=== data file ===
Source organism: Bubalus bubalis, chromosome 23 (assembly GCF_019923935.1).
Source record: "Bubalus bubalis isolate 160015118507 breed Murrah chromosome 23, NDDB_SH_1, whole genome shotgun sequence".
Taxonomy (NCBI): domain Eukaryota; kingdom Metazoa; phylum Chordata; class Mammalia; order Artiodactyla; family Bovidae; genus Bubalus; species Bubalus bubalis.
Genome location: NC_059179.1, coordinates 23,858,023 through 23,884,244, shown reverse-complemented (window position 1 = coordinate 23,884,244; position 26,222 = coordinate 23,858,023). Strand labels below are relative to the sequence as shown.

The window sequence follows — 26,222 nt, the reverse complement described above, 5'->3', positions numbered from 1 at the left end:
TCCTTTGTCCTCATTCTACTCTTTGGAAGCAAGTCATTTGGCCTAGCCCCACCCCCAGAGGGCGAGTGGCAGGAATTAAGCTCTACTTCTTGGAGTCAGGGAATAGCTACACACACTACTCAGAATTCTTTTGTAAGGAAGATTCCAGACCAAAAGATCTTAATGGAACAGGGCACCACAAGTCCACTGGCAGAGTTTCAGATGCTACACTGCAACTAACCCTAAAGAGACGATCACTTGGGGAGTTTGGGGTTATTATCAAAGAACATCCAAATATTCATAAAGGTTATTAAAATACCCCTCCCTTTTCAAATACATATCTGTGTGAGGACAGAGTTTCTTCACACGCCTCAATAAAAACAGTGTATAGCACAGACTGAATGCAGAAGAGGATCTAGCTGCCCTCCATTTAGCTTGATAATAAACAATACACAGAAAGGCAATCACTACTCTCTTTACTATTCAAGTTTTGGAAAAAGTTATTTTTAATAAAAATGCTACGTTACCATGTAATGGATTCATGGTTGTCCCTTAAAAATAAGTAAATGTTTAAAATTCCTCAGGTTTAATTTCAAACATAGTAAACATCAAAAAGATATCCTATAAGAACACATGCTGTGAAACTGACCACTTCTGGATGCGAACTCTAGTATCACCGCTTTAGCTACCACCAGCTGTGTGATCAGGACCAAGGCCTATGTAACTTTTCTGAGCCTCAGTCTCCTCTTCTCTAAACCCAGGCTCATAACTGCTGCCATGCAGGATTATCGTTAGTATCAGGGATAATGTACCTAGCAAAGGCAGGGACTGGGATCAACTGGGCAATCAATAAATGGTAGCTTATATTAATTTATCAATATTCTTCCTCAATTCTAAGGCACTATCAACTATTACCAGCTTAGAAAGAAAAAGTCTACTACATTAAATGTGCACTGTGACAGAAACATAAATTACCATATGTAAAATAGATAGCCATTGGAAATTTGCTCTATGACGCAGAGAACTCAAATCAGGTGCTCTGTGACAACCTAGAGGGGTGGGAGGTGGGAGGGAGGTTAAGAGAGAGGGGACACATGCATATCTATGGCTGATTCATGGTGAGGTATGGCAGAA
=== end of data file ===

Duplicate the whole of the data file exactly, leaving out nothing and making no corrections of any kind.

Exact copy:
Source organism: Bubalus bubalis, chromosome 23 (assembly GCF_019923935.1).
Source record: "Bubalus bubalis isolate 160015118507 breed Murrah chromosome 23, NDDB_SH_1, whole genome shotgun sequence".
Taxonomy (NCBI): domain Eukaryota; kingdom Metazoa; phylum Chordata; class Mammalia; order Artiodactyla; family Bovidae; genus Bubalus; species Bubalus bubalis.
Genome location: NC_059179.1, coordinates 23,858,023 through 23,884,244, shown reverse-complemented (window position 1 = coordinate 23,884,244; position 26,222 = coordinate 23,858,023). Strand labels below are relative to the sequence as shown.

The window sequence follows — 26,222 nt, the reverse complement described above, 5'->3', positions numbered from 1 at the left end:
TCCTTTGTCCTCATTCTACTCTTTGGAAGCAAGTCATTTGGCCTAGCCCCACCCCCAGAGGGCGAGTGGCAGGAATTAAGCTCTACTTCTTGGAGTCAGGGAATAGCTACACACACTACTCAGAATTCTTTTGTAAGGAAGATTCCAGACCAAAAGATCTTAATGGAACAGGGCACCACAAGTCCACTGGCAGAGTTTCAGATGCTACACTGCAACTAACCCTAAAGAGACGATCACTTGGGGAGTTTGGGGTTATTATCAAAGAACATCCAAATATTCATAAAGGTTATTAAAATACCCCTCCCTTTTCAAATACATATCTGTGTGAGGACAGAGTTTCTTCACACGCCTCAATAAAAACAGTGTATAGCACAGACTGAATGCAGAAGAGGATCTAGCTGCCCTCCATTTAGCTTGATAATAAACAATACACAGAAAGGCAATCACTACTCTCTTTACTATTCAAGTTTTGGAAAAAGTTATTTTTAATAAAAATGCTACGTTACCATGTAATGGATTCATGGTTGTCCCTTAAAAATAAGTAAATGTTTAAAATTCCTCAGGTTTAATTTCAAACATAGTAAACATCAAAAAGATATCCTATAAGAACACATGCTGTGAAACTGACCACTTCTGGATGCGAACTCTAGTATCACCGCTTTAGCTACCACCAGCTGTGTGATCAGGACCAAGGCCTATGTAACTTTTCTGAGCCTCAGTCTCCTCTTCTCTAAACCCAGGCTCATAACTGCTGCCATGCAGGATTATCGTTAGTATCAGGGATAATGTACCTAGCAAAGGCAGGGACTGGGATCAACTGGGCAATCAATAAATGGTAGCTTATATTAATTTATCAATATTCTTCCTCAATTCTAAGGCACTATCAACTATTACCAGCTTAGAAAGAAAAAGTCTACTACATTAAATGTGCACTGTGACAGAAACATAAATTACCATATGTAAAATAGATAGCCATTGGAAATTTGCTCTATGACGCAGAGAACTCAAATCAGGTGCTCTGTGACAACCTAGAGGGGTGGGAGGTGGGAGGGAGGTTAAGAGAGAGGGGACACATGCATATCTATGGCTGATTCATGGTGAGGTATGGCAGAA